Success can change a girl, but from the moment she announced her return with a song based around an image of Virginia Woolf’s suicide and named after a neurotic Frida Kahlo painting, any doubts that Flossie would let global success dampen her possessing spirits were duly drowned. Retaining the full-on and fantastical atmosphere that made ‘Lungs’ so beloved, ‘Ceremonials’ was a more consistent, mature and band-driven record, but never stinted on the colossal choruses or the Sturm und Drang.Not a second album that needed to reinvent everything, it just buffed up her vocals, her arrangements and her billowy dresses to the ultimate degree.
Its success through single-minded idiosyncrasy, and the fact that she’s now playing bloody stadiums, didn’t come as much surprise to anyone familiar with Florence; though prone to kooking it up, she’s actually as much steel as she is flounce. What was more of a shock was that she got to take such a grand and strange album (recorded in Abbey Road and with one eye trained on Spiritualized and Suicide) onto the X Factor stage.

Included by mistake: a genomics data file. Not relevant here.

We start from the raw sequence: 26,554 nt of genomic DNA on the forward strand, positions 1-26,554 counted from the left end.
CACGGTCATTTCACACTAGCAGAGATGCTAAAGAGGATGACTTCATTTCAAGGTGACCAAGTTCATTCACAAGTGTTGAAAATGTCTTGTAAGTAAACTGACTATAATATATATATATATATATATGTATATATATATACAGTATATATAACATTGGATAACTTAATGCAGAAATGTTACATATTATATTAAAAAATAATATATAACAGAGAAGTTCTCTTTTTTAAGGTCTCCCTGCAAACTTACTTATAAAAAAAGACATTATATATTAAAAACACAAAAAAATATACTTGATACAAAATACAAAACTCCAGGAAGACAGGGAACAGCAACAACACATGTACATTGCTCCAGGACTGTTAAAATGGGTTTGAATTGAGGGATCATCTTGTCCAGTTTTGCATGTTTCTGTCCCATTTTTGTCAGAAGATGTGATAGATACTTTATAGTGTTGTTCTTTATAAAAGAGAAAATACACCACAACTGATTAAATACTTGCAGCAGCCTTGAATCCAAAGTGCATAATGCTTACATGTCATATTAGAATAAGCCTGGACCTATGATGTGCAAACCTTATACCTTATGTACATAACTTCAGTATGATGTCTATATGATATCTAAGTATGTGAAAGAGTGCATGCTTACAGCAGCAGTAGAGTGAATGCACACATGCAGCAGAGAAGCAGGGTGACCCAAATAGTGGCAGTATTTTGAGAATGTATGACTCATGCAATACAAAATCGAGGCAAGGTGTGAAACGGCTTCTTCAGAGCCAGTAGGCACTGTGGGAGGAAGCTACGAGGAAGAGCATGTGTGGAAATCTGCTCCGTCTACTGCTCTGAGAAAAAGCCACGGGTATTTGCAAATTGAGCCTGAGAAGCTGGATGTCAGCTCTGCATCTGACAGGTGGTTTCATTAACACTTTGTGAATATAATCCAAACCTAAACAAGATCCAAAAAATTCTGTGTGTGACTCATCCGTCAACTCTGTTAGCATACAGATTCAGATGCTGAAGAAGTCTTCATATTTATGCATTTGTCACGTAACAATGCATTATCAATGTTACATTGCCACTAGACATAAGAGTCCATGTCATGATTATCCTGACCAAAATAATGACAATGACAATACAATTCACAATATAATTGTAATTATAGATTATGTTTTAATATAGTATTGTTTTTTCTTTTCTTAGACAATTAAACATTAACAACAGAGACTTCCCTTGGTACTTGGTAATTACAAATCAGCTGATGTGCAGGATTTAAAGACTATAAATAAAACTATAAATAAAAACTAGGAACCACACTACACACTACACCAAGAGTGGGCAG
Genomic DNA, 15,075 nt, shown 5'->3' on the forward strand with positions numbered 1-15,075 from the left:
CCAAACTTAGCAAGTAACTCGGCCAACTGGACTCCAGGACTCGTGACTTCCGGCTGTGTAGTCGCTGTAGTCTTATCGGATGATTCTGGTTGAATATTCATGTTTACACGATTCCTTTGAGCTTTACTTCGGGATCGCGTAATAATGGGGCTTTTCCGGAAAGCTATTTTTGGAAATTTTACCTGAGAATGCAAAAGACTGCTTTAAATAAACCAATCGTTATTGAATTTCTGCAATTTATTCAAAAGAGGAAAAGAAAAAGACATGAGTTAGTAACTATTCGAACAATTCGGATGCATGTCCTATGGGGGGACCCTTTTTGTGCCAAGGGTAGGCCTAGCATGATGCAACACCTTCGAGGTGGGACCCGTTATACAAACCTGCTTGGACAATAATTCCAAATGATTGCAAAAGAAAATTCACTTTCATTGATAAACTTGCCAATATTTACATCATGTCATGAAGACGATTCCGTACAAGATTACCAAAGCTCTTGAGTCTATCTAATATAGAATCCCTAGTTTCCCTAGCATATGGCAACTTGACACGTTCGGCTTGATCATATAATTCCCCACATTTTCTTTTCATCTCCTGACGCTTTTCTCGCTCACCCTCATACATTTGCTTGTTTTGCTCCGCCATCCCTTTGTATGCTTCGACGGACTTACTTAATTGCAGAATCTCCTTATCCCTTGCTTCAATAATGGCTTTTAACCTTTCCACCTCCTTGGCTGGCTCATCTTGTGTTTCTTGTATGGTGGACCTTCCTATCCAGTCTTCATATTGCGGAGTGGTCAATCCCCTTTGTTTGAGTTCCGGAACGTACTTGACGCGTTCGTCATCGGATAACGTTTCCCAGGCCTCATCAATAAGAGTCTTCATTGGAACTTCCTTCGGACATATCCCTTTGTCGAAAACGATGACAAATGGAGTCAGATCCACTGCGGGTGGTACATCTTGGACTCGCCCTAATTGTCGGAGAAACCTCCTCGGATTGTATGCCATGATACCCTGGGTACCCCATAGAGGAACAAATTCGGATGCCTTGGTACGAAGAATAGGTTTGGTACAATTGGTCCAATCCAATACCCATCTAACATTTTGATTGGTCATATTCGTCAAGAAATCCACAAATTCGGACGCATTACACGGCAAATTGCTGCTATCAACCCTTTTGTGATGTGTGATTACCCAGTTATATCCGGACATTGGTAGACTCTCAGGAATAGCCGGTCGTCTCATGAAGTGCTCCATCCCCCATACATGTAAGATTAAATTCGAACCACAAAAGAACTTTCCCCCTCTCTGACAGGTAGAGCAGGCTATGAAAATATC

But the truth was that ‘Ceremonials’ amounted to pop in its purest sense, as something grand and strange and with ambitions higher than mere humanity, as the triple-headed priestess-muse Florence depicted on its sleeve suggested. Themed around ideas of ritual and cleansing, sacrifices and exorcisms, drownings, demons and devils, it stopped at nothing in its quest for emotional and spiritual release.
In ‘Shake It Out’, Florence officiated a platinum-standard piece of cathartic power-pop in which a hangover becomes a stand-in for emotional malaise in general; in ‘Spectrum’ she peaked new heights of stratospheric space oddity, celebrating the carnivals of Gay Pride and their colourful defiant love (“Say my name and every colour illuminates/We are shining and we will never be afraid again”). ‘Never Let Me Go’ was the most unashamedly wallowing of gospel-dusted power ballads in which she gave herself up to the waves, while ‘No Light, No Light’ returned to the heaven-shaking cataclysmic lovers’ spat vibes of ‘Cosmic Love’, and ‘Breaking Down’ cast a wry, resolute eye at an oncoming spell of gloom over jaunty, Lennonish piano.
Overwrought? Over-sung? Over the top? Well, sure, but that’s the whole point. DM
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